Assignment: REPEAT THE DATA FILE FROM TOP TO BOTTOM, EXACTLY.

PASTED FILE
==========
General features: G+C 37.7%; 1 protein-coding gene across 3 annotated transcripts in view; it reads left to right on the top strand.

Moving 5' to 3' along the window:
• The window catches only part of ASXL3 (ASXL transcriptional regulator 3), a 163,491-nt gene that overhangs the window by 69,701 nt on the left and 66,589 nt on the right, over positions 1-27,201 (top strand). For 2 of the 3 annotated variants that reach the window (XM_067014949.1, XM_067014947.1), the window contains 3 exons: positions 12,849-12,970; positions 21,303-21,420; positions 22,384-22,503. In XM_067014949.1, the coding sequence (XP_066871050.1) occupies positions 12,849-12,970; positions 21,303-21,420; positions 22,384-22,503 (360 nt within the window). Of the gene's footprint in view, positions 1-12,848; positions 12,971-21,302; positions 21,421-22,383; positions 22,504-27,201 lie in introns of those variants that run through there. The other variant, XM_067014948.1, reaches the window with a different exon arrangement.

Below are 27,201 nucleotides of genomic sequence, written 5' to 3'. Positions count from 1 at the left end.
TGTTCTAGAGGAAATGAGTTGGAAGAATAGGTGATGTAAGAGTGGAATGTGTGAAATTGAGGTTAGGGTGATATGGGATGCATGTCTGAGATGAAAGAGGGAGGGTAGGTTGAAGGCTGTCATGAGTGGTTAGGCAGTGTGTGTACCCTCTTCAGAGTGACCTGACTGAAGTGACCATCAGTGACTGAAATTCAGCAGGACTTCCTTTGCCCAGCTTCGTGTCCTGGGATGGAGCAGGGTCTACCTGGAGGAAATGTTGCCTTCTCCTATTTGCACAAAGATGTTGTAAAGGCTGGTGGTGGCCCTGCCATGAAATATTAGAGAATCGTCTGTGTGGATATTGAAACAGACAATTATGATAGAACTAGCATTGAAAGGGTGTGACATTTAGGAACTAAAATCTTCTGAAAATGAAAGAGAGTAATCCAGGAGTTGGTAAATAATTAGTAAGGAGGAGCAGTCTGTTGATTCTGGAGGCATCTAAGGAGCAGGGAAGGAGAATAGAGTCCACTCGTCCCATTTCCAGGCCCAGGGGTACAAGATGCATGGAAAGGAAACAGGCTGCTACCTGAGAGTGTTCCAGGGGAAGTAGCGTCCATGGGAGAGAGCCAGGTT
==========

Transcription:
General features: G+C 37.7%; 1 protein-coding gene across 3 annotated transcripts in view; it reads left to right on the top strand.

Moving 5' to 3' along the window:
• The window catches only part of ASXL3 (ASXL transcriptional regulator 3), a 163,491-nt gene that overhangs the window by 69,701 nt on the left and 66,589 nt on the right, over positions 1-27,201 (top strand). For 2 of the 3 annotated variants that reach the window (XM_067014949.1, XM_067014947.1), the window contains 3 exons: positions 12,849-12,970; positions 21,303-21,420; positions 22,384-22,503. In XM_067014949.1, the coding sequence (XP_066871050.1) occupies positions 12,849-12,970; positions 21,303-21,420; positions 22,384-22,503 (360 nt within the window). Of the gene's footprint in view, positions 1-12,848; positions 12,971-21,302; positions 21,421-22,383; positions 22,504-27,201 lie in introns of those variants that run through there. The other variant, XM_067014948.1, reaches the window with a different exon arrangement.

Below are 27,201 nucleotides of genomic sequence, written 5' to 3'. Positions count from 1 at the left end.
TGTTCTAGAGGAAATGAGTTGGAAGAATAGGTGATGTAAGAGTGGAATGTGTGAAATTGAGGTTAGGGTGATATGGGATGCATGTCTGAGATGAAAGAGGGAGGGTAGGTTGAAGGCTGTCATGAGTGGTTAGGCAGTGTGTGTACCCTCTTCAGAGTGACCTGACTGAAGTGACCATCAGTGACTGAAATTCAGCAGGACTTCCTTTGCCCAGCTTCGTGTCCTGGGATGGAGCAGGGTCTACCTGGAGGAAATGTTGCCTTCTCCTATTTGCACAAAGATGTTGTAAAGGCTGGTGGTGGCCCTGCCATGAAATATTAGAGAATCGTCTGTGTGGATATTGAAACAGACAATTATGATAGAACTAGCATTGAAAGGGTGTGACATTTAGGAACTAAAATCTTCTGAAAATGAAAGAGAGTAATCCAGGAGTTGGTAAATAATTAGTAAGGAGGAGCAGTCTGTTGATTCTGGAGGCATCTAAGGAGCAGGGAAGGAGAATAGAGTCCACTCGTCCCATTTCCAGGCCCAGGGGTACAAGATGCATGGAAAGGAAACAGGCTGCTACCTGAGAGTGTTCCAGGGGAAGTAGCGTCCATGGGAGAGAGCCAGGTT